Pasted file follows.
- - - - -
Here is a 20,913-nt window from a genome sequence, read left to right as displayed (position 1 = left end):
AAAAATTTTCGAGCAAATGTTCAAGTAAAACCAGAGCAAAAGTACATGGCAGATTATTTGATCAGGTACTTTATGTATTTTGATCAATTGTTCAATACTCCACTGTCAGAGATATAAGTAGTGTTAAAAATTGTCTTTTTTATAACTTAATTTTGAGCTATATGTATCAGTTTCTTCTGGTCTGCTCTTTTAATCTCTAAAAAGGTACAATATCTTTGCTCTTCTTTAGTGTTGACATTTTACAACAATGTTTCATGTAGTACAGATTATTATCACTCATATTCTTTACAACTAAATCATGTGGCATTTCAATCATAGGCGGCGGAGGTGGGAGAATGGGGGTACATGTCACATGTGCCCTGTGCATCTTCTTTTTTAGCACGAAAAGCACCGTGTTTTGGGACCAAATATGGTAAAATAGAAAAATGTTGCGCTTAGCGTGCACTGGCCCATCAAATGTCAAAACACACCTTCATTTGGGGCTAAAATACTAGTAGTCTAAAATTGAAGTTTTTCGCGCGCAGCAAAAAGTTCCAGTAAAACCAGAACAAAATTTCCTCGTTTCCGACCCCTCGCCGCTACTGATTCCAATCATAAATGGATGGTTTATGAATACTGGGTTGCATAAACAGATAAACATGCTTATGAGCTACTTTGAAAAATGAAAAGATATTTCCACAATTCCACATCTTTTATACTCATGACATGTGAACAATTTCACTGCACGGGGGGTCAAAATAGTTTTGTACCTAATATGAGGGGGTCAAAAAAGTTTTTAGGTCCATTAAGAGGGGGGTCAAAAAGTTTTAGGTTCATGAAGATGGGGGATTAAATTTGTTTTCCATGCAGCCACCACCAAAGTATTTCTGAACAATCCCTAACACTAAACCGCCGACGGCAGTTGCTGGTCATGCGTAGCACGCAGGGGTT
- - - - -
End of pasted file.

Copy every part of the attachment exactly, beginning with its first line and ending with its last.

Here is a 20,913-nt window from a genome sequence, read left to right as displayed (position 1 = left end):
AAAAATTTTCGAGCAAATGTTCAAGTAAAACCAGAGCAAAAGTACATGGCAGATTATTTGATCAGGTACTTTATGTATTTTGATCAATTGTTCAATACTCCACTGTCAGAGATATAAGTAGTGTTAAAAATTGTCTTTTTTATAACTTAATTTTGAGCTATATGTATCAGTTTCTTCTGGTCTGCTCTTTTAATCTCTAAAAAGGTACAATATCTTTGCTCTTCTTTAGTGTTGACATTTTACAACAATGTTTCATGTAGTACAGATTATTATCACTCATATTCTTTACAACTAAATCATGTGGCATTTCAATCATAGGCGGCGGAGGTGGGAGAATGGGGGTACATGTCACATGTGCCCTGTGCATCTTCTTTTTTAGCACGAAAAGCACCGTGTTTTGGGACCAAATATGGTAAAATAGAAAAATGTTGCGCTTAGCGTGCACTGGCCCATCAAATGTCAAAACACACCTTCATTTGGGGCTAAAATACTAGTAGTCTAAAATTGAAGTTTTTCGCGCGCAGCAAAAAGTTCCAGTAAAACCAGAACAAAATTTCCTCGTTTCCGACCCCTCGCCGCTACTGATTCCAATCATAAATGGATGGTTTATGAATACTGGGTTGCATAAACAGATAAACATGCTTATGAGCTACTTTGAAAAATGAAAAGATATTTCCACAATTCCACATCTTTTATACTCATGACATGTGAACAATTTCACTGCACGGGGGGTCAAAATAGTTTTGTACCTAATATGAGGGGGTCAAAAAAGTTTTTAGGTCCATTAAGAGGGGGGTCAAAAAGTTTTAGGTTCATGAAGATGGGGGATTAAATTTGTTTTCCATGCAGCCACCACCAAAGTATTTCTGAACAATCCCTAACACTAAACCGCCGACGGCAGTTGCTGGTCATGCGTAGCACGCAGGGGTT